summary(event_level = "second")
metrics
```

```
# A tibble: 13 × 3
.metric .estimator .estimate
<chr> <chr> <dbl>
1 accuracy binary 0.800
2 kap binary 0.260
3 sens binary 0.202
4 spec binary 0.990
5 ppv binary 0.862
6 npv binary 0.796
7 mcc binary 0.355
8 j_index binary 0.192
9 bal_accuracy binary 0.596
10 detection_prevalence binary 0.0565
11 precision binary 0.862
12 recall binary 0.202
13 f_meas binary 0.327
```

```
<- metrics %>%
roc_mod filter(.metric %in% c("sens", "spec")) %>%
pivot_wider(-.estimator, names_from = .metric, values_from = .estimate)
+
roc geom_point(
data = roc_mod, size = 3,
aes(x = 1 - spec, y = sens)
)
```

Depending on our tolerance for false positives vs. false negatives, we could modify the way that our logistic regression model rounds probabilities, which would have the effect of moving the black dot in Figure 10.3 along the curve.

### 10.3.4 Measuring prediction error for quantitative responses

For evaluating models with a quantitative response, there are a variety of criteria that are commonly used. Here we outline three of the simplest and most common. The following presumes a vector of real observations denoted \(y\) and a corresponding vector of prediction \(\hat{y}\):

**RMSE**:*Root-mean-square error*is probably the most common:\[ RMSE(y, \hat{y}) = \sqrt{\frac{1}{n} \sum_{i=1}^n (y - \hat{y})^2} \,. \] The RMSE has several desirable properties. Namely, it is in the same units as the response variable \(y\), it captures both overestimates and underestimates equally, and it penalizes large misses heavily.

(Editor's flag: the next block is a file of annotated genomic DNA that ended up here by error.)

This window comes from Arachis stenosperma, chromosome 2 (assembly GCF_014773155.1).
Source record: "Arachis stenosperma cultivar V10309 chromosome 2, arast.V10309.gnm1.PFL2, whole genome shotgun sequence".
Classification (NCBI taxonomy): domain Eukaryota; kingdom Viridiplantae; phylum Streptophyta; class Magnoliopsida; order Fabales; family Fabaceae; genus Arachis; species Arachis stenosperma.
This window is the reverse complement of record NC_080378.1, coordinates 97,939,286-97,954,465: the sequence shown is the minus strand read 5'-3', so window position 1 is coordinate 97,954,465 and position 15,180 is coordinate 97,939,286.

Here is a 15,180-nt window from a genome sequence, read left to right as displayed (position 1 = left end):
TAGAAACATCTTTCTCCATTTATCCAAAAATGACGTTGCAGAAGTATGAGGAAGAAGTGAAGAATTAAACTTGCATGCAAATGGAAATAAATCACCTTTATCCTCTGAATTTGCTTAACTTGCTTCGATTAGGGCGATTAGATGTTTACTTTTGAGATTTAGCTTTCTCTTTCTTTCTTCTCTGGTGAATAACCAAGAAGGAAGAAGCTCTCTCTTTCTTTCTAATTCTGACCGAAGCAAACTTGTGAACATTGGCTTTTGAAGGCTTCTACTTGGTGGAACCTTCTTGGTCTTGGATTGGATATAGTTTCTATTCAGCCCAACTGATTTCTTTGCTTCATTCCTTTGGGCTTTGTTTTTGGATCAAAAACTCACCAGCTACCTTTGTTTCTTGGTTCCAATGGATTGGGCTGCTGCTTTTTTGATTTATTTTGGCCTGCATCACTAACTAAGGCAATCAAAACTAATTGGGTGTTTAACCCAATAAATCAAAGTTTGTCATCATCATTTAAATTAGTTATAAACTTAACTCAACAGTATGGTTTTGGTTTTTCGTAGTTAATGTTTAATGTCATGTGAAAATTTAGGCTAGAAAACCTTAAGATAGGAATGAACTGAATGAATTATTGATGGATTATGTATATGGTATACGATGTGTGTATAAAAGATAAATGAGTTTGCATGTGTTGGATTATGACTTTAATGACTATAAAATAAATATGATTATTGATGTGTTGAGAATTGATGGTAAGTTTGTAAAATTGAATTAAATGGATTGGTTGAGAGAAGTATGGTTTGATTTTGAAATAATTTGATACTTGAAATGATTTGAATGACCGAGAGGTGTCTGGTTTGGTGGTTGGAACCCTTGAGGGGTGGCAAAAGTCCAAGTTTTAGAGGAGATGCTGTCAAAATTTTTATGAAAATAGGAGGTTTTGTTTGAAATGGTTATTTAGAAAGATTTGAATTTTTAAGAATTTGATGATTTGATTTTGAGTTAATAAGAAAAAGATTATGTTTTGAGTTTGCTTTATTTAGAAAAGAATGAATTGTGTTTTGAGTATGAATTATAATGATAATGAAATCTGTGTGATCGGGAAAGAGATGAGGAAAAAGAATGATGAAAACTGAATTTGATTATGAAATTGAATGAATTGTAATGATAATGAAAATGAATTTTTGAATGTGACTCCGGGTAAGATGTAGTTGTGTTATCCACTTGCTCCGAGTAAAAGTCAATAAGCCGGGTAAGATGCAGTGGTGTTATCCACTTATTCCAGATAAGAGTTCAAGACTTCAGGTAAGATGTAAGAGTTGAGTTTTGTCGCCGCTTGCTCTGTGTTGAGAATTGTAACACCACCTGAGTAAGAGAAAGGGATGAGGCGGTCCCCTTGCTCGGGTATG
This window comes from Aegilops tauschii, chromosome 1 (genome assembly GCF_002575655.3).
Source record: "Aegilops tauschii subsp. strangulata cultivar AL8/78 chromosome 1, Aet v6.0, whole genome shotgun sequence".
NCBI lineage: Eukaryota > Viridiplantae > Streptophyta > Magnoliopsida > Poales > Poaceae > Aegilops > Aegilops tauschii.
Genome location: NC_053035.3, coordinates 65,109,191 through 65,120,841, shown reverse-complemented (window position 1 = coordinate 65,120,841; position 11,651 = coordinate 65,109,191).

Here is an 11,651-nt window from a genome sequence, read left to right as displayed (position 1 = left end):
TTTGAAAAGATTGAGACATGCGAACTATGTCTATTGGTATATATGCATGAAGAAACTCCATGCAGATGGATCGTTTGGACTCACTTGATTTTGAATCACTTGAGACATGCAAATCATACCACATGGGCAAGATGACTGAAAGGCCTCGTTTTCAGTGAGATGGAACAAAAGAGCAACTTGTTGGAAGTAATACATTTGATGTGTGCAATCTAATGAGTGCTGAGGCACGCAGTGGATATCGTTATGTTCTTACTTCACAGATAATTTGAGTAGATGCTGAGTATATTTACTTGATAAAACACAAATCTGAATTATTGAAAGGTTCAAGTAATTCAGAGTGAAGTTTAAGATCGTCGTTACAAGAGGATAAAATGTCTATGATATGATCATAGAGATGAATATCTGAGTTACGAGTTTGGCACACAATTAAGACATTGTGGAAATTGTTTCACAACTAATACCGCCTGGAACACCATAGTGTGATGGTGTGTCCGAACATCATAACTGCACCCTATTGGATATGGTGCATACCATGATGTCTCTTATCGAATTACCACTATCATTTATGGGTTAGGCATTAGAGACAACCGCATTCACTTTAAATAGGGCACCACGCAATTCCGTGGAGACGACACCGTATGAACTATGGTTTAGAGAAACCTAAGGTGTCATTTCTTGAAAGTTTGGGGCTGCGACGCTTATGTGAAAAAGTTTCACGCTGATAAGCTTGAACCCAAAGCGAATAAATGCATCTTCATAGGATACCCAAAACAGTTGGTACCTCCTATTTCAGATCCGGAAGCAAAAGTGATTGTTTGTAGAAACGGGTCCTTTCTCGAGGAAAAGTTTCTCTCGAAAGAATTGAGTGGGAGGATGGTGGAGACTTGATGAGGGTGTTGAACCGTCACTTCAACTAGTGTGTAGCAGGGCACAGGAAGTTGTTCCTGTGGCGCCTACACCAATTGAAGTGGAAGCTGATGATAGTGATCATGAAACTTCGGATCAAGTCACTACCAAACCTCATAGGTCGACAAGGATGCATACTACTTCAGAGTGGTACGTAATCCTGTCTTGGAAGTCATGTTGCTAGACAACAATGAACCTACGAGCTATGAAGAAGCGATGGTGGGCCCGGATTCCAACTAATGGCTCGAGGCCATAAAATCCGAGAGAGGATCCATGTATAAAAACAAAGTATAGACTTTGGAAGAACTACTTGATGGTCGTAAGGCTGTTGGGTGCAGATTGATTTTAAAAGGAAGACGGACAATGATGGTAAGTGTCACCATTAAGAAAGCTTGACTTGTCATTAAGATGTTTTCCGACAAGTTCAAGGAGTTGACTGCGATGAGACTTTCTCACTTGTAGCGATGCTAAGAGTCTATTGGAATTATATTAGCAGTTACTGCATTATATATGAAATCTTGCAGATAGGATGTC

**MAE**:*Mean absolute error*is similar to the RMSE, but does not penalize large misses as heavily, due to the replacement of the squared term by an absolute value:\[ MAE(y, \hat{y}) = \frac{1}{n} \sum_{i=1}^n |y - \hat{y}| \,. \]

**Correlation**: The previous two methods require that the units and scale of the predictions \(\hat{y}\) are the same as the response variable \(y\). While this is of course necessary for accurate predictions, some predictive models merely want to track the trends in the response. In many such cases the*correlation*between \(y\) and \(\hat{y}\) may suffice. In addition to the usual Pearson product-moment correlation (measure of linear association), statistics related to*rank correlation*may be useful. That is, instead of trying to minimize \(y - \hat{y}\), it might be enough to make sure that the \(\hat{y}_i\)’s are in the same relative order as the \(y_i\)’s. Popular measures of rank correlation include Spearman’s \(\rho\) and Kendall’s \(\tau\).**Coefficient of determination**: (\(R^2\)) The*coefficient of determination*describes what proportion of variability in the outcome is explained by the model. It is measured on a scale of \([0,1]\), with 1 indicating a perfect match between \(y\) and \(\hat{y}\).

### 10.3.5 Example: Evaluation of income models

Recall that we separated the 32,561 observations in the `census`

data set into a training set that contained 80% of the observations and a testing set that contained the remaining 20%.